The Padillas say check-in consisted of a security check, health screening, a recitation of the rules and paperwork. They leave the room for errands, medical appointments or just for a bit of fresh air. Curfew is 7 p.m. and temperatures are checked when people return.
Most people with the virus experience fever and cough for up to three weeks. Older adults and people with existing health problems can face severe illness, including pneumonia and death. The vast majority recover.
The shelter was good about promoting hygiene and implementing social distancing rules, the couple say, but some of their fellow residents didn’t take the threat seriously.
“People were getting mad that they couldn’t sit together at lunch tables,” said Nito Padilla.
Bobby Daniel, who is 65 and was living in his car, says he knew the pandemic was a big deal when cafes shuttered and he could no longer linger over an espresso, working on his laptop.
He was surprised and elated when he got into a Los Angeles hotel room after years trying to get indoors. At one of two hotels run by St. Joseph Center, he has water and soap to tend to his ear, where doctors recently excised a growth. Daniel is free to leave the hotel to exercise and uses a microwave to steam kale, chard and broccoli, a luxury he didn’t have in the decade he’s lived in his car.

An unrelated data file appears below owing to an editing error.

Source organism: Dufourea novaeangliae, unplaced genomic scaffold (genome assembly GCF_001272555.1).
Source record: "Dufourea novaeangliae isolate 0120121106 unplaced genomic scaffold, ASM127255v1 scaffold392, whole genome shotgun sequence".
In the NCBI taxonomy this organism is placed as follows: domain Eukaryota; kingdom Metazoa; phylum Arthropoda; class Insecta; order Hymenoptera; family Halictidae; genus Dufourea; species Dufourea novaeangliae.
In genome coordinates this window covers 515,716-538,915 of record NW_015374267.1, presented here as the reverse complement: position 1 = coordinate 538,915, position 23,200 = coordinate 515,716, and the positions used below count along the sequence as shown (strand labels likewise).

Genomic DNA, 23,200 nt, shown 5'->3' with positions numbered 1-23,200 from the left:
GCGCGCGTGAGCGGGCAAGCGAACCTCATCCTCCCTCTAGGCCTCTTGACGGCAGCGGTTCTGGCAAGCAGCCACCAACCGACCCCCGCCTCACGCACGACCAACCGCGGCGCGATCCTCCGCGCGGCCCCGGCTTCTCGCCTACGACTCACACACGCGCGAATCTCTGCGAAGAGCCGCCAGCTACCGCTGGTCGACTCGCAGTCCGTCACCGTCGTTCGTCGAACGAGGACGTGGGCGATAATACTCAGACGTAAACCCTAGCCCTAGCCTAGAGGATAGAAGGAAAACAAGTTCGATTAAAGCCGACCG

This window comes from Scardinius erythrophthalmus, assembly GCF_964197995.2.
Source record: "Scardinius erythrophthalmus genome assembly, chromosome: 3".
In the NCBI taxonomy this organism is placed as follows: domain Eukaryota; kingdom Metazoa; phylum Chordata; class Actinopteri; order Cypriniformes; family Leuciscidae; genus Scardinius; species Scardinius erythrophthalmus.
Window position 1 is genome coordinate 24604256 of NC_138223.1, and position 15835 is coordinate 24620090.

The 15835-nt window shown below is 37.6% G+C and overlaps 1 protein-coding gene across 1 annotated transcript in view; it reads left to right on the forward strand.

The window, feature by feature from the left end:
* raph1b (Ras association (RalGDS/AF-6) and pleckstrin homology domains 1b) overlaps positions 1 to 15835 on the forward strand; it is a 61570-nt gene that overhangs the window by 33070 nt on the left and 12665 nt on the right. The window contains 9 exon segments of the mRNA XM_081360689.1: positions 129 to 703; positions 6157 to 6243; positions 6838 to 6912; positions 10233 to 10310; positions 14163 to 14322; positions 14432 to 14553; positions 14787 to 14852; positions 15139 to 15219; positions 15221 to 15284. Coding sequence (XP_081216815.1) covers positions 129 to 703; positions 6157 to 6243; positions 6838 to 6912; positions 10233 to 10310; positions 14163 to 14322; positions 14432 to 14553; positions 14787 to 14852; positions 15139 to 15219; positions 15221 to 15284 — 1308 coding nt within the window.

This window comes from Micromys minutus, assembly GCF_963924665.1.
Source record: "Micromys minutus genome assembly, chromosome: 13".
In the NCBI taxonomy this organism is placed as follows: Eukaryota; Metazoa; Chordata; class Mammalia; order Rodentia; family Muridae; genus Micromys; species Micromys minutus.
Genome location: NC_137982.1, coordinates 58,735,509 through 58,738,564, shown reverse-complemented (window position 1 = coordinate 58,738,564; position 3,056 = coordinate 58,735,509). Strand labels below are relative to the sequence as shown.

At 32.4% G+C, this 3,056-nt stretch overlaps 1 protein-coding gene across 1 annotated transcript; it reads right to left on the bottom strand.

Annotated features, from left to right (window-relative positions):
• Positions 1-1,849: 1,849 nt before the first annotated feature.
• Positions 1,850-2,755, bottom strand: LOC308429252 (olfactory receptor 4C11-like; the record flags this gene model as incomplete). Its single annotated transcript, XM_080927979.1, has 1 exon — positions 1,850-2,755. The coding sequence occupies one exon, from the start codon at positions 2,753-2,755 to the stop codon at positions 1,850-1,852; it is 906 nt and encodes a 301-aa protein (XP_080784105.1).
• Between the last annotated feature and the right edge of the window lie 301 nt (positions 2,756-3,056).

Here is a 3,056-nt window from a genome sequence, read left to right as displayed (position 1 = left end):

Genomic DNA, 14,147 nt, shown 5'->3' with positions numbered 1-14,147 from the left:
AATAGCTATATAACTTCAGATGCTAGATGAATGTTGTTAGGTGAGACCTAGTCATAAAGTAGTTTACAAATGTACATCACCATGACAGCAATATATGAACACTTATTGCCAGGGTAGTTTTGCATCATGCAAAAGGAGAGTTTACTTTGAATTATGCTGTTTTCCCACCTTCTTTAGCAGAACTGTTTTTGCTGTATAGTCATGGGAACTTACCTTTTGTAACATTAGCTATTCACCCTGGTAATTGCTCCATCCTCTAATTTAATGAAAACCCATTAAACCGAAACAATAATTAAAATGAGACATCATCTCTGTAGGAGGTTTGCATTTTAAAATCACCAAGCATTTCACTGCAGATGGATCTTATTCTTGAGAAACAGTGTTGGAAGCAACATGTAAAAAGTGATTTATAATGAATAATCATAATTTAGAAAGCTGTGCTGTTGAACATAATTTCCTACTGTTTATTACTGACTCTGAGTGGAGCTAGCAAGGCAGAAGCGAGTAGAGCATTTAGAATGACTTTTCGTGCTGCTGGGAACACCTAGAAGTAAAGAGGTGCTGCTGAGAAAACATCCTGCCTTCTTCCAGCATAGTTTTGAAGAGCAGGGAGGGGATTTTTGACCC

“You feel hopeful, you feel peaceful, you feel fortunate, you feel grateful,” Daniel says. “It’s almost hard to believe.”
The isolation can be tough for people used to being on crowded streets, in encampments or shelters, said Jennifer Hark Dietz, the executive director at PATH, a homeless services nonprofit in Los Angeles.
“So our staff are doing a lot of what we’re calling ‘emotional wellness checks’. Just talking to folks over the phone. Letting them know we’re here to support them. Making sure they are connected to others,” she said.
Caseworkers provide books and puzzles and the rooms have TVs to help pass the time. Residents get fresh air breaks and at one hotel, a walking path in the parking lot allows for socially-distanced strolls.
As director of outreach for the nonprofit The People Concern, Shari Lachin spearheads efforts to get people off the streets stretching from Hollywood to Skid Row in downtown LA. It’s not always easy to convince people to take a hotel room.
Caseworkers had multiple conversations with a man in his mid-60s named Billy who slept on the streets near LA’s Echo Park, Lachin said. He was reluctant to move into a hotel despite struggling with diabetes, asthma and a heart condition. Then he changed his mind and has “done a total 180.”
In San Francisco, officials agreed to house 13 of those put up by St. Anthony’s, said executive director Anthony Ramirez. He’s grateful but he looks out in the Tenderloin neighborhood, where about 2,000 people continue crowding into tents or sleeping on cardboard, and wishes the city were doing more.
“There’s going to be a time to reflect when this is all said and done: What went wrong, what didn’t, were there voids in leadership?” he said. “At least we’re seeing some traction.”
This article courtesy of WQAD 8